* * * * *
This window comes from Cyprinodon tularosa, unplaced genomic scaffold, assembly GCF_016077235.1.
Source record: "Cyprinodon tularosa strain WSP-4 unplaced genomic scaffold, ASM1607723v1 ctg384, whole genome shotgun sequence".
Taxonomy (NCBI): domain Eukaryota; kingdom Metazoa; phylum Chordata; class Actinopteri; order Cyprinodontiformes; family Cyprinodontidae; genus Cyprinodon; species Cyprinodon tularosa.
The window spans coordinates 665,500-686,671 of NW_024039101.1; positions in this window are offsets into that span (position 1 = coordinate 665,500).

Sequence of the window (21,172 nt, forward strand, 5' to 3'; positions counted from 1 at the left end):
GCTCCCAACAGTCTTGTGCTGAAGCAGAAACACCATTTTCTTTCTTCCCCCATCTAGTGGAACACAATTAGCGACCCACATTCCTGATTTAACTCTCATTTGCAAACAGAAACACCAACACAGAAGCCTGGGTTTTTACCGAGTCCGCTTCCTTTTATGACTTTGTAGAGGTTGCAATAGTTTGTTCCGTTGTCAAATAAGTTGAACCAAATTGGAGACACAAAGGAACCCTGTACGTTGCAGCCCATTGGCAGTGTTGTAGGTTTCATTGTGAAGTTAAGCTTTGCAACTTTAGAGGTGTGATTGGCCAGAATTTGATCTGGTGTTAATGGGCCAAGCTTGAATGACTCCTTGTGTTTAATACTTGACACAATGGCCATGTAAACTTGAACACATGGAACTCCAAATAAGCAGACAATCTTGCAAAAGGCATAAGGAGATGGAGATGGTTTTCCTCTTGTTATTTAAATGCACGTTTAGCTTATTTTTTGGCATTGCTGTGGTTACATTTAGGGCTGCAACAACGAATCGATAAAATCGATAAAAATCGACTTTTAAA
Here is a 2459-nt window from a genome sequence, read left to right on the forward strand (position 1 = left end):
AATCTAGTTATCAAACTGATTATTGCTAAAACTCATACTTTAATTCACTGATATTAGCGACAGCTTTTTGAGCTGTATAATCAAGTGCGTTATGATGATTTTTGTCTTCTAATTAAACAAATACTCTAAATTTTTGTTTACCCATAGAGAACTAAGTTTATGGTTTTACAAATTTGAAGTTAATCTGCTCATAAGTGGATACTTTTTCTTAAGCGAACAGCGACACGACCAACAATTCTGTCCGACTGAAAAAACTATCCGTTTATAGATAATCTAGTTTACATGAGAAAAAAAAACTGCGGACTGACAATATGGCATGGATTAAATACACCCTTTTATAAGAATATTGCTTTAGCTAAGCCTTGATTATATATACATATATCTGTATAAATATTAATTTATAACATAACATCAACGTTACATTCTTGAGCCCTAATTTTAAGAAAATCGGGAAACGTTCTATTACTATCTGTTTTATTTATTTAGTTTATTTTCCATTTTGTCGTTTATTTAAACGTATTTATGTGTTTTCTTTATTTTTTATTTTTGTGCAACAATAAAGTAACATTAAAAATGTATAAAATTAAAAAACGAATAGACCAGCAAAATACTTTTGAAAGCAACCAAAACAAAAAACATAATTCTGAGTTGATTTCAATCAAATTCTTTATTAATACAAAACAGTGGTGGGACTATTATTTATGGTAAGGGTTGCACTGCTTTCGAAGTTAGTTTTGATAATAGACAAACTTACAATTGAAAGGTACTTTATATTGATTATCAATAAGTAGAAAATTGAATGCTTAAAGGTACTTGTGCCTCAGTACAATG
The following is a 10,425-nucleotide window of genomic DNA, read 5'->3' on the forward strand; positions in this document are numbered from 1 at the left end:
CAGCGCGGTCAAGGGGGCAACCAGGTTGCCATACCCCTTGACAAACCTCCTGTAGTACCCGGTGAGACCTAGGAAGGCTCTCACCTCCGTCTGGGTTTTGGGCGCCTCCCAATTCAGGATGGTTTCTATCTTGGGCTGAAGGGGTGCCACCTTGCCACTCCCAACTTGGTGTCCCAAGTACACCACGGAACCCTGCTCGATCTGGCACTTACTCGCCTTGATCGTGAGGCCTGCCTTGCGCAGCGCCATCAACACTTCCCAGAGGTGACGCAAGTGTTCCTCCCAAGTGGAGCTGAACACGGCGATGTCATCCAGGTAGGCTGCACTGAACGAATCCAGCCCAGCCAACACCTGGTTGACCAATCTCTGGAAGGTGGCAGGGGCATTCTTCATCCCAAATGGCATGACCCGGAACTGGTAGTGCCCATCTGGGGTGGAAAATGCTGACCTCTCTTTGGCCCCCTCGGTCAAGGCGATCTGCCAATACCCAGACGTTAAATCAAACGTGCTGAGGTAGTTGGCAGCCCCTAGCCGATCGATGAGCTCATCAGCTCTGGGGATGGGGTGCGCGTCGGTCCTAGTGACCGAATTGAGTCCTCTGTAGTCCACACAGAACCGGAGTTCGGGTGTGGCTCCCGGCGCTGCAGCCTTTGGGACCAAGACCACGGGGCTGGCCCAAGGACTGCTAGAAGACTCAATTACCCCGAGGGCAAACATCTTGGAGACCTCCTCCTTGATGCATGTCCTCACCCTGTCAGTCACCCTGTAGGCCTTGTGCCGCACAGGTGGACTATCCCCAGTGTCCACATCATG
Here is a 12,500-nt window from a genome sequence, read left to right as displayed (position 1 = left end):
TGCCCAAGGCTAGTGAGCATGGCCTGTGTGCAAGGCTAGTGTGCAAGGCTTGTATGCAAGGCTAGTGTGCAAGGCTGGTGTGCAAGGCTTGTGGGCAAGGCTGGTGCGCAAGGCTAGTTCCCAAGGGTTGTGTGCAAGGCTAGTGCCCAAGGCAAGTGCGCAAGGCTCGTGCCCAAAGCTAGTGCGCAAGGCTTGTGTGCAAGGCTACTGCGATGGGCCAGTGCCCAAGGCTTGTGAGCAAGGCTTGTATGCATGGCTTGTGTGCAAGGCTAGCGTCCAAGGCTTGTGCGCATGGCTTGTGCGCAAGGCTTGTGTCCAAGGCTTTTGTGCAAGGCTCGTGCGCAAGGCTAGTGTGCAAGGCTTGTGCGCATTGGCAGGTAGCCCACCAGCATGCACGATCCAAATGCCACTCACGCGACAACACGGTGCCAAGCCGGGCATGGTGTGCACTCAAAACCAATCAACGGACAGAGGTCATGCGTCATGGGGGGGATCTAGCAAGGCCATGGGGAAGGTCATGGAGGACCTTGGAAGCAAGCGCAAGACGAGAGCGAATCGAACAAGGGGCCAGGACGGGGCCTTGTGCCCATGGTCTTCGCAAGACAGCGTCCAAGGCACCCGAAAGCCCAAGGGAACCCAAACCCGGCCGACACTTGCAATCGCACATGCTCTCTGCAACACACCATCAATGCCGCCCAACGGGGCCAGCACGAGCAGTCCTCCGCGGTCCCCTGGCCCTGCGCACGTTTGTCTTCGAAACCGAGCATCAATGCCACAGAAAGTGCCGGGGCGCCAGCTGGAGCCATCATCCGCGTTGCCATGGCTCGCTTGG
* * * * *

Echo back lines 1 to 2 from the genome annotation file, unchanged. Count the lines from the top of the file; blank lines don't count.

This window comes from Cyprinodon tularosa, unplaced genomic scaffold, assembly GCF_016077235.1.
Source record: "Cyprinodon tularosa strain WSP-4 unplaced genomic scaffold, ASM1607723v1 ctg384, whole genome shotgun sequence".